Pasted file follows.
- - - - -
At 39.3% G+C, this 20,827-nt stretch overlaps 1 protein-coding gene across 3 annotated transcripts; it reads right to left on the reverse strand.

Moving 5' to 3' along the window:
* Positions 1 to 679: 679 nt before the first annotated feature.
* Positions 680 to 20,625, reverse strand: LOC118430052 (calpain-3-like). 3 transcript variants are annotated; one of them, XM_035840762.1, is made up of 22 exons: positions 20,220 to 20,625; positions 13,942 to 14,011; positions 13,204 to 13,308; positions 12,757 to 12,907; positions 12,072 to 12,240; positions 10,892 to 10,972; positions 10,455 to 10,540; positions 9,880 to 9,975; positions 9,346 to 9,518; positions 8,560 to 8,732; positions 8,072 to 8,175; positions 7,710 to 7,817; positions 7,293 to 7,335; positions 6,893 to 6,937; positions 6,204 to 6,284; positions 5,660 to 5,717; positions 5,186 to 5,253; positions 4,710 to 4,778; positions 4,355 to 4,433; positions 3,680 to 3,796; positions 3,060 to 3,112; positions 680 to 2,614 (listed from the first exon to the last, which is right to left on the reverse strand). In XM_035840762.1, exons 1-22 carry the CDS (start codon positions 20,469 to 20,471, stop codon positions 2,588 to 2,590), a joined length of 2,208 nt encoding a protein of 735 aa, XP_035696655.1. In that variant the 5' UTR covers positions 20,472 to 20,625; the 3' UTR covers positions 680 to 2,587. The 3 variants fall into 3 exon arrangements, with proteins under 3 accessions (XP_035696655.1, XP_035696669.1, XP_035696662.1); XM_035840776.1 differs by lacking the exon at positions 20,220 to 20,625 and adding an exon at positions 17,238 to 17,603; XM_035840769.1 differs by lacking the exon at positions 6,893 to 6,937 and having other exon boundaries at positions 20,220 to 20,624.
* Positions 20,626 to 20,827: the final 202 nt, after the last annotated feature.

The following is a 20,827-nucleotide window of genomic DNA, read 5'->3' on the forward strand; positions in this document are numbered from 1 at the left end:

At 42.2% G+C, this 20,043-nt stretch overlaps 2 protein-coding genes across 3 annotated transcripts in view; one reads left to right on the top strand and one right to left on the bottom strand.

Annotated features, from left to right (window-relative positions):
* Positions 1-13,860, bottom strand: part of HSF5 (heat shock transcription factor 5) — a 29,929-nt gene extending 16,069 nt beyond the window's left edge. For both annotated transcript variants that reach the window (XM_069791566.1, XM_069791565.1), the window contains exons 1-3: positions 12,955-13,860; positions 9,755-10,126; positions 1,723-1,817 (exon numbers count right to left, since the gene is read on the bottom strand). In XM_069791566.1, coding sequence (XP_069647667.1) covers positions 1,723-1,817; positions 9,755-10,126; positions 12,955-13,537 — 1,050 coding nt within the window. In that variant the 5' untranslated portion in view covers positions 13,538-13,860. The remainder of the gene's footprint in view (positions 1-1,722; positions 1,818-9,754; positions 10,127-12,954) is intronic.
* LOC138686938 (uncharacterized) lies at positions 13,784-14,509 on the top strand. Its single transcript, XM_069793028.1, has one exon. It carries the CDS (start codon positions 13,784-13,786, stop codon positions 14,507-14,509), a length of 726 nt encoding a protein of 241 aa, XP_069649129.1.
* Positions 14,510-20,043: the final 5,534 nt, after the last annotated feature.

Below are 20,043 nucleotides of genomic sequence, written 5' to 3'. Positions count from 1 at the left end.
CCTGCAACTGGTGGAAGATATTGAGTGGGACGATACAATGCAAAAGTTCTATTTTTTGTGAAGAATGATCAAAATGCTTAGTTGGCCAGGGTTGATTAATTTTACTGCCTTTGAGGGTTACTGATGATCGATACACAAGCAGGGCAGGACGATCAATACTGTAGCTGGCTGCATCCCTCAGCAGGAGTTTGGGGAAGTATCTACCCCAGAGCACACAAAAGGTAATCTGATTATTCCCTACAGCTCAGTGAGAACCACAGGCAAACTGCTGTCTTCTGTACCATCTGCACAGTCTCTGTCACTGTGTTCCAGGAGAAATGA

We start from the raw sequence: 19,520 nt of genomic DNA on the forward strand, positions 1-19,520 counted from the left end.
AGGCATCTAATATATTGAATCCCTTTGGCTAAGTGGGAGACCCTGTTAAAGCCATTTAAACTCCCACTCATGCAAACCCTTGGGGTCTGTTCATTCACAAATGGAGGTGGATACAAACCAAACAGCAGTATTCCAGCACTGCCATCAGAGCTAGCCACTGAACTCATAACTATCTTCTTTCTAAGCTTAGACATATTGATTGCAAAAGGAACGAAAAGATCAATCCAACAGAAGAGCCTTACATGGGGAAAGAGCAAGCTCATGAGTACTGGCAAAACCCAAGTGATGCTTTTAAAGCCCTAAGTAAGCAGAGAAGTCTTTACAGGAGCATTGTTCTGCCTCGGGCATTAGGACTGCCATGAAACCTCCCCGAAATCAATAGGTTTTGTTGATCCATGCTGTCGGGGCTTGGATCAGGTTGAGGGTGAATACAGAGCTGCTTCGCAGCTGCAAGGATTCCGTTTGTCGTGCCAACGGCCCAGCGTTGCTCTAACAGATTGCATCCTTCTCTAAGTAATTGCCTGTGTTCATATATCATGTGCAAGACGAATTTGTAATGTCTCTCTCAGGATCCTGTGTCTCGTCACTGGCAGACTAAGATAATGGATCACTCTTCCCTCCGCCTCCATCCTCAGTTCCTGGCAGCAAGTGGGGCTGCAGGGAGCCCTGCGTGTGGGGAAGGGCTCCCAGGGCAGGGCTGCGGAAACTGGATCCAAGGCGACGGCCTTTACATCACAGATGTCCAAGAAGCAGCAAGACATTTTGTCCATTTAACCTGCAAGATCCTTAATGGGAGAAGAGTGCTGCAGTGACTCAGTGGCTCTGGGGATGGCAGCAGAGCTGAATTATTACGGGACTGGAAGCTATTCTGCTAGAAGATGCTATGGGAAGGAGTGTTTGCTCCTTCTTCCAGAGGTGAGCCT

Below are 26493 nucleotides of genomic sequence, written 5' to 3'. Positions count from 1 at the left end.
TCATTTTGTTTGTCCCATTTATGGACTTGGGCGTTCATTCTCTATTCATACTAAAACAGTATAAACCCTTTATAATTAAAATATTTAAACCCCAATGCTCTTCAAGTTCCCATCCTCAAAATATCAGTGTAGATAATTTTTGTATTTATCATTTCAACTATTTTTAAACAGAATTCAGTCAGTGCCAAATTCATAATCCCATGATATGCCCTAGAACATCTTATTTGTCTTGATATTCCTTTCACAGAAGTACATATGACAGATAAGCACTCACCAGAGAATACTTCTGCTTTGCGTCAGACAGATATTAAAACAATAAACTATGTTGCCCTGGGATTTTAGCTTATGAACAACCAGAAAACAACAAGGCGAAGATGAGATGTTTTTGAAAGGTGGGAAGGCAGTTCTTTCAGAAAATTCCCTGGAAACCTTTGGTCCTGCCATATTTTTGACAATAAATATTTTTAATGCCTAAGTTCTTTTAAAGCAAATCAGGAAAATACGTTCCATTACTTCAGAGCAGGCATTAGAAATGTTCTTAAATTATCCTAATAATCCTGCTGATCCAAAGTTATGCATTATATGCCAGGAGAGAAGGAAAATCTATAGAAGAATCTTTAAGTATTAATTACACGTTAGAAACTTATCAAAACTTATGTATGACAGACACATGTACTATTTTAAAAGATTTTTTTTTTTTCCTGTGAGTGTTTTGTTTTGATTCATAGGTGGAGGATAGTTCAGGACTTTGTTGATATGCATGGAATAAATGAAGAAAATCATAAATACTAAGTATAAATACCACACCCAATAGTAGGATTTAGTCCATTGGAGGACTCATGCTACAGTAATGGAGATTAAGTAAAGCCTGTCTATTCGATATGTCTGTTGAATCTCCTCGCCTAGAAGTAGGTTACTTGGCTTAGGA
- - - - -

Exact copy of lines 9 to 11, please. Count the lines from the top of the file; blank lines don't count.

* Positions 1-13,860, bottom strand: part of HSF5 (heat shock transcription factor 5) — a 29,929-nt gene extending 16,069 nt beyond the window's left edge. For both annotated transcript variants that reach the window (XM_069791566.1, XM_069791565.1), the window contains exons 1-3: positions 12,955-13,860; positions 9,755-10,126; positions 1,723-1,817 (exon numbers count right to left, since the gene is read on the bottom strand). In XM_069791566.1, coding sequence (XP_069647667.1) covers positions 1,723-1,817; positions 9,755-10,126; positions 12,955-13,537 — 1,050 coding nt within the window. In that variant the 5' untranslated portion in view covers positions 13,538-13,860. The remainder of the gene's footprint in view (positions 1-1,722; positions 1,818-9,754; positions 10,127-12,954) is intronic.
* LOC138686938 (uncharacterized) lies at positions 13,784-14,509 on the top strand. Its single transcript, XM_069793028.1, has one exon. It carries the CDS (start codon positions 13,784-13,786, stop codon positions 14,507-14,509), a length of 726 nt encoding a protein of 241 aa, XP_069649129.1.
* Positions 14,510-20,043: the final 5,534 nt, after the last annotated feature.